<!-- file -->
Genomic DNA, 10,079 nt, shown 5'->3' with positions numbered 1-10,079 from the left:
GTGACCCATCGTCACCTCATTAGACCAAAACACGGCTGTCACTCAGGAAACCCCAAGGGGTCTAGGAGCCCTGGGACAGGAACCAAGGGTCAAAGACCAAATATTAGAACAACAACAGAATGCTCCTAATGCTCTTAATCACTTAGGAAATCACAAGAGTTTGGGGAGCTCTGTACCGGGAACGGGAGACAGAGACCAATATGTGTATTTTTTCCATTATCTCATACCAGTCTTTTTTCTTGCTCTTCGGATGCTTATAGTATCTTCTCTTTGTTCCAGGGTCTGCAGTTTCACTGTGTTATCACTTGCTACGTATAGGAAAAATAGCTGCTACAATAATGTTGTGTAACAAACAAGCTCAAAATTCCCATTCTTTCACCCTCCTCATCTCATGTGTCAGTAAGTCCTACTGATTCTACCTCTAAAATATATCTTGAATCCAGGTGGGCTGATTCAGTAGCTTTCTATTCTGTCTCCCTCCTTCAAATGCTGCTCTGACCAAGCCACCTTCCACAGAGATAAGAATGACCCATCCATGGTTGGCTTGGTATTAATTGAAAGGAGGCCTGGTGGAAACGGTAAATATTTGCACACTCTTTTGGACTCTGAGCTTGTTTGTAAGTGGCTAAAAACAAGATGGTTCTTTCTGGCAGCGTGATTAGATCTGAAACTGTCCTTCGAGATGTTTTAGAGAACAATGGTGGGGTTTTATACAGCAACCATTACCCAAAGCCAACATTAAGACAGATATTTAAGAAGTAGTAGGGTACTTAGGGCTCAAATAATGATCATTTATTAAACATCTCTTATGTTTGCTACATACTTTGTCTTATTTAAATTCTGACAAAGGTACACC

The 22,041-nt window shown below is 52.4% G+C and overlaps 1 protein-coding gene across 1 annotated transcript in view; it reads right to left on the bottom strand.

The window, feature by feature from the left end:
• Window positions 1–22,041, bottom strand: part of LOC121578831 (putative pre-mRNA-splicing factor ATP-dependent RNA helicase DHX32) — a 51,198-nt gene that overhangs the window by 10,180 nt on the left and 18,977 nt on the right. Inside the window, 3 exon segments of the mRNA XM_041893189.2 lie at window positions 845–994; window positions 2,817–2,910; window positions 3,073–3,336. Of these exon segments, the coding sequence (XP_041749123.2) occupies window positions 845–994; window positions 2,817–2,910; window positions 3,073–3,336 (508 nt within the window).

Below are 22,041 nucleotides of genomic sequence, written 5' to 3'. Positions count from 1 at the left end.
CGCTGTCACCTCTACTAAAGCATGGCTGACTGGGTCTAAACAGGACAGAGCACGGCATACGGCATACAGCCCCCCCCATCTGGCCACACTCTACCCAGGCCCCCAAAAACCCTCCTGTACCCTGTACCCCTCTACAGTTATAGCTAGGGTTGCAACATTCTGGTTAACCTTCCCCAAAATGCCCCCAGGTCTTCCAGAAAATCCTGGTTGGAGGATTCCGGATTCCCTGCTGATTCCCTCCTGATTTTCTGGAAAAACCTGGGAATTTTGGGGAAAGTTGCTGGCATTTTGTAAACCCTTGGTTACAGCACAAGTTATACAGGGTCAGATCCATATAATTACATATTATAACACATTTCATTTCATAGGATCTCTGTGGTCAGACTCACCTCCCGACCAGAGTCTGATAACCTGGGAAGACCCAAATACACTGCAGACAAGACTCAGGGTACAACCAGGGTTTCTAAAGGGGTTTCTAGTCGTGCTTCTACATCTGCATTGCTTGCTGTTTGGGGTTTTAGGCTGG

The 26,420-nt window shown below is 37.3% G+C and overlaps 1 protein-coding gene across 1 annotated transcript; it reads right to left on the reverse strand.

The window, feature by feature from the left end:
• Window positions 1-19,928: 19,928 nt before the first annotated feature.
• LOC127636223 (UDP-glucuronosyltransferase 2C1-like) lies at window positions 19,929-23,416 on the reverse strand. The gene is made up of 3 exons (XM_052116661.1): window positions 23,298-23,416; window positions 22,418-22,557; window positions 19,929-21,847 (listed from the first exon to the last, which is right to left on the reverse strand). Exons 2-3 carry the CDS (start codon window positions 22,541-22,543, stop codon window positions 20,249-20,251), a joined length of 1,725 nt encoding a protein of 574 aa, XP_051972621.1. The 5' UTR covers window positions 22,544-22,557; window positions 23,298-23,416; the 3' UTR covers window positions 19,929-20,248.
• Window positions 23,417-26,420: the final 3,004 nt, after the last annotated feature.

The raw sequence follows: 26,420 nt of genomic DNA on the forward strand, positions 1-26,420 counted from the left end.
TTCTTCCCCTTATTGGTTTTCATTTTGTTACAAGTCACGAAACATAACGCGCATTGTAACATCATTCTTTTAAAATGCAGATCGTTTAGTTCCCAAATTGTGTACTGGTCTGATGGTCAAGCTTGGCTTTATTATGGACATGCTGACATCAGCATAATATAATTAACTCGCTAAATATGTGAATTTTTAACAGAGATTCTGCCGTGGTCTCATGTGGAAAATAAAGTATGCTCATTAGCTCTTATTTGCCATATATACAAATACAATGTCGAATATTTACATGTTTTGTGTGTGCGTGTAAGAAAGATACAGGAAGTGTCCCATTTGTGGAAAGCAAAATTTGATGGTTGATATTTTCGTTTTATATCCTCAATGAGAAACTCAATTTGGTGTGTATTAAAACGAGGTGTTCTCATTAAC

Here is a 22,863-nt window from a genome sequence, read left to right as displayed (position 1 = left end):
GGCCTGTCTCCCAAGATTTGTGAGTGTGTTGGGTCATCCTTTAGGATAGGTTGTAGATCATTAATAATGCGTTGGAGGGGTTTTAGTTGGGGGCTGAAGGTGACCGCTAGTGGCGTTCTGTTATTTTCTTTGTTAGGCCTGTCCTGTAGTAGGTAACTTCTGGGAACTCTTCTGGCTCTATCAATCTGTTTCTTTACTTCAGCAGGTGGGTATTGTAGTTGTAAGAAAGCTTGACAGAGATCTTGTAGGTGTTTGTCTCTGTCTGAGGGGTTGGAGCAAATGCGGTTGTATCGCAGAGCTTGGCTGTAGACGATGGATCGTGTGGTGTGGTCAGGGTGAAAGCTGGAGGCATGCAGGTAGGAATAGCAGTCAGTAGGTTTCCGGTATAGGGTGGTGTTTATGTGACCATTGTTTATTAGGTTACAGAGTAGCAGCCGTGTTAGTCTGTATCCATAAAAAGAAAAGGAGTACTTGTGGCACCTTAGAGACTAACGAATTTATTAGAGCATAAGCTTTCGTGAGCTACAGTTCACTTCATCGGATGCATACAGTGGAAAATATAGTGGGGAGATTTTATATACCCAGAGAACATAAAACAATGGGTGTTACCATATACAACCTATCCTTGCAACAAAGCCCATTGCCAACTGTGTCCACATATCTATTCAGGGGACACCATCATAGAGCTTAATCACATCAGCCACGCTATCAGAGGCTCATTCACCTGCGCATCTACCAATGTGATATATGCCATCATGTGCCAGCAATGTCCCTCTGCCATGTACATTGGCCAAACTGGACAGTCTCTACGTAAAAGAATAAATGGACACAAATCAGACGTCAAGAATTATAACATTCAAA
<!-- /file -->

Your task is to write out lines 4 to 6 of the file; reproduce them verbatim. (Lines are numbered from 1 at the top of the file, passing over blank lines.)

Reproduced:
The window, feature by feature from the left end:
• Window positions 1–22,041, bottom strand: part of LOC121578831 (putative pre-mRNA-splicing factor ATP-dependent RNA helicase DHX32) — a 51,198-nt gene that overhangs the window by 10,180 nt on the left and 18,977 nt on the right. Inside the window, 3 exon segments of the mRNA XM_041893189.2 lie at window positions 845–994; window positions 2,817–2,910; window positions 3,073–3,336. Of these exon segments, the coding sequence (XP_041749123.2) occupies window positions 845–994; window positions 2,817–2,910; window positions 3,073–3,336 (508 nt within the window).

Below are 22,041 nucleotides of genomic sequence, written 5' to 3'. Positions count from 1 at the left end.